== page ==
Reason, not emotion, is our best guide to good decisions

Ron Kelsey is the archdiocesan consultant for the pro-life office. You can email him at: profile@archkck.org or call him at (913) 647-0350.
Ron Kelsey is the archdiocesan consultant for the pro-life office. You can email him at: profile@archkck.org or call him at (913) 647-0350.

by Ron Kelsey

It seems that much of our public discourse these days is emotional and contentious, perhaps even more so during this tumultuous election season.

Civil discourse appears to be rare; subjectivity tends to prevail over objectivity; and disrespectful attitudes reign. Emotions rule over reason. This scenario is certainly witnessed in the public debate on important social and pro-life issues.

I believe that most people would agree that when we make decisions based solely on our emotions it often leads to poor decisions. Making good decisions normally involves utilizing our gift of reason, our ability to think in a comprehensive way. Why then, in today’s culture, do we often set aside the use of reason? Certainly, this is representative of our weakened human nature. But I would like to offer that this is aggravated by three societal trends: moral relativism; radical secularism; and so-called sexual freedom.

Moral relativism essentially means that what I think or feel is right, and objective truths do not exist. Under moral relativism, emotions are all that are required for my decisions, because what I feel is morally right for me — no need to be burdened by reason.

Radical secularism pushes God out of the way and any boundaries that consideration of God involve. Humility, that is, dependence upon God, vanishes and pride fills the vacuum. Considerations of eternity are brushed aside by worldly considerations.

So-called sexual freedom allows me to dispense with any moral constraints that limit my ability to act in the sexual manner that I desire. People become objects to be used by me, rather than children of God who deserve my love and respect.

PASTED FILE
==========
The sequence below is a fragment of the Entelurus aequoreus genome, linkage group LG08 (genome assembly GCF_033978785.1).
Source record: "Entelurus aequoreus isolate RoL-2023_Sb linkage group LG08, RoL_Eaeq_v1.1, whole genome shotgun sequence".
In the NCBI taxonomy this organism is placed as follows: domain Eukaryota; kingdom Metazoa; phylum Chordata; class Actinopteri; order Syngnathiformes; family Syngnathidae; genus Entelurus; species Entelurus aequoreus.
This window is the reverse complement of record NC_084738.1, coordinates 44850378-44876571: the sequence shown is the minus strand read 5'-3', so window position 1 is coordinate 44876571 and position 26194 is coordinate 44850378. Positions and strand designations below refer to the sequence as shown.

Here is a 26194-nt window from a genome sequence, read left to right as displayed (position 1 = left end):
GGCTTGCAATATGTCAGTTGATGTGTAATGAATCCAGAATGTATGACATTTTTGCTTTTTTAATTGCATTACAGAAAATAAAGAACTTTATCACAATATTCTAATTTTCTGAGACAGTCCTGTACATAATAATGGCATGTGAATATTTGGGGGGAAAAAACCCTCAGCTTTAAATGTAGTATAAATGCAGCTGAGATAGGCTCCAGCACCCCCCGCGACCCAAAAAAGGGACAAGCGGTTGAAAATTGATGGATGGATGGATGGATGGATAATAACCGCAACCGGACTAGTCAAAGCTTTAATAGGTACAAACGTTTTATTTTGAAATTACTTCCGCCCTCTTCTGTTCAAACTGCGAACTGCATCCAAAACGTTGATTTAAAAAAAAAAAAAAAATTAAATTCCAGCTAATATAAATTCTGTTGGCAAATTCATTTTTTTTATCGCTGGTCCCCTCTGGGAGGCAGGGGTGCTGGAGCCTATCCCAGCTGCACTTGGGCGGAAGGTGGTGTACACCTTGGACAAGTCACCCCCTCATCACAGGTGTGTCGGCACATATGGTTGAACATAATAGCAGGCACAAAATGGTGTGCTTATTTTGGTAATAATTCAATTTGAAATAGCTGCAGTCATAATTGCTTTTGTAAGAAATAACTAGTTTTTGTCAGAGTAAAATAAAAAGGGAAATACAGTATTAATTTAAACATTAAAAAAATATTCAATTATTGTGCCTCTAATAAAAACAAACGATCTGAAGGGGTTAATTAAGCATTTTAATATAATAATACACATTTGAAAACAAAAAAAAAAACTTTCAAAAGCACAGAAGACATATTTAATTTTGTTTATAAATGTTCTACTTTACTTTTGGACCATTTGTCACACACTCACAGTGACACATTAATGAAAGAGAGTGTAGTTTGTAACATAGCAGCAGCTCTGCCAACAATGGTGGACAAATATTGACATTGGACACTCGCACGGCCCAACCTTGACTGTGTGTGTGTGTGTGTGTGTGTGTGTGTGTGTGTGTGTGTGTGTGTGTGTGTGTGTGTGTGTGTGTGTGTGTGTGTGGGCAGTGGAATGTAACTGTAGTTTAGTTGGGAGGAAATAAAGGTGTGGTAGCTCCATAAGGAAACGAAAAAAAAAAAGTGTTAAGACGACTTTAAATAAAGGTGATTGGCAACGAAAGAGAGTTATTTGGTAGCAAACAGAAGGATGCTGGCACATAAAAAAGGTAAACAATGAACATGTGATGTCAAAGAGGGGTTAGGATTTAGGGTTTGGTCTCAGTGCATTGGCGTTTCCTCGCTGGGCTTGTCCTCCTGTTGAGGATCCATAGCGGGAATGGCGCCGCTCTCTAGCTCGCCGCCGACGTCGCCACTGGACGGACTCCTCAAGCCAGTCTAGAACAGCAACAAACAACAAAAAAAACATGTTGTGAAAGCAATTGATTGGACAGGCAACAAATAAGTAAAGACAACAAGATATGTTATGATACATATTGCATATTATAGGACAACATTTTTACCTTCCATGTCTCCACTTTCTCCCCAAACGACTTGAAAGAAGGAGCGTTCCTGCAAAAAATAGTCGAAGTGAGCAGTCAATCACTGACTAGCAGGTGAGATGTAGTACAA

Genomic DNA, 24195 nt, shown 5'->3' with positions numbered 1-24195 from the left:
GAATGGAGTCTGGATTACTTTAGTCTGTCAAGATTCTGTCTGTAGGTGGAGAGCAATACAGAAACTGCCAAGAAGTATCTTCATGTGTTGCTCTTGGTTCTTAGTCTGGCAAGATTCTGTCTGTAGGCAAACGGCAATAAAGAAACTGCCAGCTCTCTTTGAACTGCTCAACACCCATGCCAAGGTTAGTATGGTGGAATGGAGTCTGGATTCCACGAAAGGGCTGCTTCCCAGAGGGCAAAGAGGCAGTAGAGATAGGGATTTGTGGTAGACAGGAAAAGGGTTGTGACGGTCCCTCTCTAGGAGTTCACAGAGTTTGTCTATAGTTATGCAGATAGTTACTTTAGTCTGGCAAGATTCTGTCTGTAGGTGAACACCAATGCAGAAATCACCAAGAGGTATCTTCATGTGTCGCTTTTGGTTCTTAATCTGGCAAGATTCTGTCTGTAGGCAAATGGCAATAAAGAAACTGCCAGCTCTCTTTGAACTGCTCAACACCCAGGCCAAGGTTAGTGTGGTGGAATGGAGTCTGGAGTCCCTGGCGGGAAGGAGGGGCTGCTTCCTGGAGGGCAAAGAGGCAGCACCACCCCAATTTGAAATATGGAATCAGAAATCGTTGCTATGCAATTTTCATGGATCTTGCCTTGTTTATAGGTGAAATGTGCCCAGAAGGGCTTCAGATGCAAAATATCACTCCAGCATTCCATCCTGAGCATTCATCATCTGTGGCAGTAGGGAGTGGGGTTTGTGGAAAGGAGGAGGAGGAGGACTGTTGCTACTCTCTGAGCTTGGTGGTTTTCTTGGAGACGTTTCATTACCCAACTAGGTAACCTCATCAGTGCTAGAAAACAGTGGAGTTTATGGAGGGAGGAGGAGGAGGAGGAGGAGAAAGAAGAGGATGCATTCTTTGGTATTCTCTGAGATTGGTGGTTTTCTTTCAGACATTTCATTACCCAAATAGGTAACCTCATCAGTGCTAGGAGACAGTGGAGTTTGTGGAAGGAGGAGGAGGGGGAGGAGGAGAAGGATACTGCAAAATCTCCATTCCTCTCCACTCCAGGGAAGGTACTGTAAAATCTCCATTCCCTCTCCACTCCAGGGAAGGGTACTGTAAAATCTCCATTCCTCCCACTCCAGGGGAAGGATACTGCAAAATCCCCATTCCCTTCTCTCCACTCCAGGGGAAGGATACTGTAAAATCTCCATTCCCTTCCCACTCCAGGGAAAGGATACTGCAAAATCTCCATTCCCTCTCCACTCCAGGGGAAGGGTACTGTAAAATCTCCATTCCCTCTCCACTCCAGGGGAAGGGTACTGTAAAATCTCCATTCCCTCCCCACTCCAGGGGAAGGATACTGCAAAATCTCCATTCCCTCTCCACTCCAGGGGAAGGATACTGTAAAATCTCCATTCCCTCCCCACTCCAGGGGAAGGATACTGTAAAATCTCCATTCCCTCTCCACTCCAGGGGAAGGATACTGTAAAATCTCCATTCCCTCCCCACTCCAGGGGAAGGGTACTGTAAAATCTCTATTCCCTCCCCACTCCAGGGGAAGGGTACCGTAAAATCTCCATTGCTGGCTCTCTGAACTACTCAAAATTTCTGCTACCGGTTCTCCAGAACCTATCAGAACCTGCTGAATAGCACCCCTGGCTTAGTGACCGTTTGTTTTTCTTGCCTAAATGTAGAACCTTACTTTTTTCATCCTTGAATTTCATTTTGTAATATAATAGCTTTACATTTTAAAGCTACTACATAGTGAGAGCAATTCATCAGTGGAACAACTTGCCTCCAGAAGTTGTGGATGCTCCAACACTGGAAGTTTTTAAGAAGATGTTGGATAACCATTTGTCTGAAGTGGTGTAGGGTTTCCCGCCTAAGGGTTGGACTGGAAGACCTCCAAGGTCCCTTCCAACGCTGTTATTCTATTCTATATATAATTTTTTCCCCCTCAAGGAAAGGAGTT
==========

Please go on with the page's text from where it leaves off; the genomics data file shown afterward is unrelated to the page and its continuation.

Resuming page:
All three of these trends can be boiled down to a common denominator of acting in accordance with my will, not God’s will. Self-love trumps respect and love of others. It is easy to see how public discourse is negatively impacted by the above. Respect for individuals is minimized with minimization of objectivity and reason.

I submit that the above three trends — each missing proper reason — are, logically, unreasonable.

Proper use of reason brings one to thoughts and actions in accordance with church teaching. Surely, it makes no sense that a loving God would give us the faculty of reason that, properly used, could bring us to decisions contrary to church teaching. Church teaching is our compass to truth, our compass to Christ.

Reason is indispensable in both civil public discourse and in good decisionmaking. We must resist the temptation to make important decisions only emotionally. Society is advanced authentically when we align our will with God’s will. Therefore, reason — not emotions, not subjectivity, not party loyalty — should be our primary guide in voting in the upcoming crucial election.

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